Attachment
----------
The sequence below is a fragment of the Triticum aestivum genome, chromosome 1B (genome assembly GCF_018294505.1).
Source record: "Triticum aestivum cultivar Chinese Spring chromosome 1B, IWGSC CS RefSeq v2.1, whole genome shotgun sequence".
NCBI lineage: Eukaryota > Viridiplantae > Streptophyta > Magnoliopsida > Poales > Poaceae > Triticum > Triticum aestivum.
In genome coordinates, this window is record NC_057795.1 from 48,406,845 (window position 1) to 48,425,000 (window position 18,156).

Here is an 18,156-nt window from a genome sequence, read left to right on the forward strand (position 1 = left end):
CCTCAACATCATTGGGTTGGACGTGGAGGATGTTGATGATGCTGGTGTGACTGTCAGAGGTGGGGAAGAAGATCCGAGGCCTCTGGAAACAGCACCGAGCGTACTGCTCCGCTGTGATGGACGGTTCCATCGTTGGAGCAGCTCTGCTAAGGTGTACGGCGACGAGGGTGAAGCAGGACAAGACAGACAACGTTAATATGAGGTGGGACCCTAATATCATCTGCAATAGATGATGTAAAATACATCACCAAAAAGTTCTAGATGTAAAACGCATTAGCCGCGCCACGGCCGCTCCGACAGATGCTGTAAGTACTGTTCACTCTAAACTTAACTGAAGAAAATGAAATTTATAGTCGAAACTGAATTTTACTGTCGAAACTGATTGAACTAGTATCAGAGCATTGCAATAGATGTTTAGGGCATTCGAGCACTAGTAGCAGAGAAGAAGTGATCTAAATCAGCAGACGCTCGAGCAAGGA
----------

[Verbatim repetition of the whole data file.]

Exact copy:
The sequence below is a fragment of the Triticum aestivum genome, chromosome 1B (genome assembly GCF_018294505.1).
Source record: "Triticum aestivum cultivar Chinese Spring chromosome 1B, IWGSC CS RefSeq v2.1, whole genome shotgun sequence".
NCBI lineage: Eukaryota > Viridiplantae > Streptophyta > Magnoliopsida > Poales > Poaceae > Triticum > Triticum aestivum.
In genome coordinates, this window is record NC_057795.1 from 48,406,845 (window position 1) to 48,425,000 (window position 18,156).

Here is an 18,156-nt window from a genome sequence, read left to right on the forward strand (position 1 = left end):
CCTCAACATCATTGGGTTGGACGTGGAGGATGTTGATGATGCTGGTGTGACTGTCAGAGGTGGGGAAGAAGATCCGAGGCCTCTGGAAACAGCACCGAGCGTACTGCTCCGCTGTGATGGACGGTTCCATCGTTGGAGCAGCTCTGCTAAGGTGTACGGCGACGAGGGTGAAGCAGGACAAGACAGACAACGTTAATATGAGGTGGGACCCTAATATCATCTGCAATAGATGATGTAAAATACATCACCAAAAAGTTCTAGATGTAAAACGCATTAGCCGCGCCACGGCCGCTCCGACAGATGCTGTAAGTACTGTTCACTCTAAACTTAACTGAAGAAAATGAAATTTATAGTCGAAACTGAATTTTACTGTCGAAACTGATTGAACTAGTATCAGAGCATTGCAATAGATGTTTAGGGCATTCGAGCACTAGTAGCAGAGAAGAAGTGATCTAAATCAGCAGACGCTCGAGCAAGGA